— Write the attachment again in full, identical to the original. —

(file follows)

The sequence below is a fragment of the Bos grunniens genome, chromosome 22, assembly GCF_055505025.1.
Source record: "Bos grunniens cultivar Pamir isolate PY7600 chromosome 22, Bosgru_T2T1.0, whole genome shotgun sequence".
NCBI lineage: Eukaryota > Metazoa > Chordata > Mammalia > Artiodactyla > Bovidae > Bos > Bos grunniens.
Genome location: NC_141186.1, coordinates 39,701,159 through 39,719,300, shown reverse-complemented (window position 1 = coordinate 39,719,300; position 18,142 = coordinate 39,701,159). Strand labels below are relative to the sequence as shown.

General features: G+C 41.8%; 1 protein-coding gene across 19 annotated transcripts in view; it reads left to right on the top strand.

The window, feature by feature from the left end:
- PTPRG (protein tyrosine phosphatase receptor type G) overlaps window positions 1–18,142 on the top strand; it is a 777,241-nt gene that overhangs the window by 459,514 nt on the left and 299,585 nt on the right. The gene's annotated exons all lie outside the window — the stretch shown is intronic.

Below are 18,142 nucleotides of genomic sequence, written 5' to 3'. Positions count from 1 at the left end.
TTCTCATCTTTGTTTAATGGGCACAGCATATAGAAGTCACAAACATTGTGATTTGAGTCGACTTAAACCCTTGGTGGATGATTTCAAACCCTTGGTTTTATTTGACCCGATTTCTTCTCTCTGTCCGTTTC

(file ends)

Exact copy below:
The sequence below is a fragment of the Bos grunniens genome, chromosome 22, assembly GCF_055505025.1.
Source record: "Bos grunniens cultivar Pamir isolate PY7600 chromosome 22, Bosgru_T2T1.0, whole genome shotgun sequence".
NCBI lineage: Eukaryota > Metazoa > Chordata > Mammalia > Artiodactyla > Bovidae > Bos > Bos grunniens.
Genome location: NC_141186.1, coordinates 39,701,159 through 39,719,300, shown reverse-complemented (window position 1 = coordinate 39,719,300; position 18,142 = coordinate 39,701,159). Strand labels below are relative to the sequence as shown.

General features: G+C 41.8%; 1 protein-coding gene across 19 annotated transcripts in view; it reads left to right on the top strand.

The window, feature by feature from the left end:
- PTPRG (protein tyrosine phosphatase receptor type G) overlaps window positions 1–18,142 on the top strand; it is a 777,241-nt gene that overhangs the window by 459,514 nt on the left and 299,585 nt on the right. The gene's annotated exons all lie outside the window — the stretch shown is intronic.

Below are 18,142 nucleotides of genomic sequence, written 5' to 3'. Positions count from 1 at the left end.
TTCTCATCTTTGTTTAATGGGCACAGCATATAGAAGTCACAAACATTGTGATTTGAGTCGACTTAAACCCTTGGTGGATGATTTCAAACCCTTGGTTTTATTTGACCCGATTTCTTCTCTCTGTCCGTTTC